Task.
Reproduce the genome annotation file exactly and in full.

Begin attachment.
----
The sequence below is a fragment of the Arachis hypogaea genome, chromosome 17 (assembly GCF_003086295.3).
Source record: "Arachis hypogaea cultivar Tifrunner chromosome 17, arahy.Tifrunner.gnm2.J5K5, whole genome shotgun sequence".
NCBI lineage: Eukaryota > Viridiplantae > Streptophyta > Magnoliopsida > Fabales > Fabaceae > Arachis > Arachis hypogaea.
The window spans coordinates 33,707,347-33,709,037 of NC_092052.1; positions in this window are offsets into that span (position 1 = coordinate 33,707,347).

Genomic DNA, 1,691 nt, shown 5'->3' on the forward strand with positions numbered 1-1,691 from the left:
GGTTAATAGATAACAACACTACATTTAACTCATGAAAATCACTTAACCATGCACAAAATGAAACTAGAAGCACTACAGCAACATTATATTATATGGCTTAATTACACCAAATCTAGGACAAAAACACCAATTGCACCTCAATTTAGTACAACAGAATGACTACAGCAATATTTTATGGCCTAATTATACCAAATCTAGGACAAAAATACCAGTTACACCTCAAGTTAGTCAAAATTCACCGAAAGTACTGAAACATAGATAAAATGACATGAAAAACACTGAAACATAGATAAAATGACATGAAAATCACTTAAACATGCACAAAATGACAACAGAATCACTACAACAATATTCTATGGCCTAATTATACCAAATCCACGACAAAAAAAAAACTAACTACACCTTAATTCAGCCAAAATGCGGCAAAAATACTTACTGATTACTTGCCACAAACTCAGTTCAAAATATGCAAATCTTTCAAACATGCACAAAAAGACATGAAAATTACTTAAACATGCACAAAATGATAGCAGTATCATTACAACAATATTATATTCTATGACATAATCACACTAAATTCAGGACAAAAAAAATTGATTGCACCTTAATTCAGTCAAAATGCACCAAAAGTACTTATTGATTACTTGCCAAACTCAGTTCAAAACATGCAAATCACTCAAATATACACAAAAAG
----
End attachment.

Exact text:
The sequence below is a fragment of the Arachis hypogaea genome, chromosome 17 (assembly GCF_003086295.3).
Source record: "Arachis hypogaea cultivar Tifrunner chromosome 17, arahy.Tifrunner.gnm2.J5K5, whole genome shotgun sequence".
NCBI lineage: Eukaryota > Viridiplantae > Streptophyta > Magnoliopsida > Fabales > Fabaceae > Arachis > Arachis hypogaea.
The window spans coordinates 33,707,347-33,709,037 of NC_092052.1; positions in this window are offsets into that span (position 1 = coordinate 33,707,347).

Genomic DNA, 1,691 nt, shown 5'->3' on the forward strand with positions numbered 1-1,691 from the left:
GGTTAATAGATAACAACACTACATTTAACTCATGAAAATCACTTAACCATGCACAAAATGAAACTAGAAGCACTACAGCAACATTATATTATATGGCTTAATTACACCAAATCTAGGACAAAAACACCAATTGCACCTCAATTTAGTACAACAGAATGACTACAGCAATATTTTATGGCCTAATTATACCAAATCTAGGACAAAAATACCAGTTACACCTCAAGTTAGTCAAAATTCACCGAAAGTACTGAAACATAGATAAAATGACATGAAAAACACTGAAACATAGATAAAATGACATGAAAATCACTTAAACATGCACAAAATGACAACAGAATCACTACAACAATATTCTATGGCCTAATTATACCAAATCCACGACAAAAAAAAAACTAACTACACCTTAATTCAGCCAAAATGCGGCAAAAATACTTACTGATTACTTGCCACAAACTCAGTTCAAAATATGCAAATCTTTCAAACATGCACAAAAAGACATGAAAATTACTTAAACATGCACAAAATGATAGCAGTATCATTACAACAATATTATATTCTATGACATAATCACACTAAATTCAGGACAAAAAAAATTGATTGCACCTTAATTCAGTCAAAATGCACCAAAAGTACTTATTGATTACTTGCCAAACTCAGTTCAAAACATGCAAATCACTCAAATATACACAAAAAG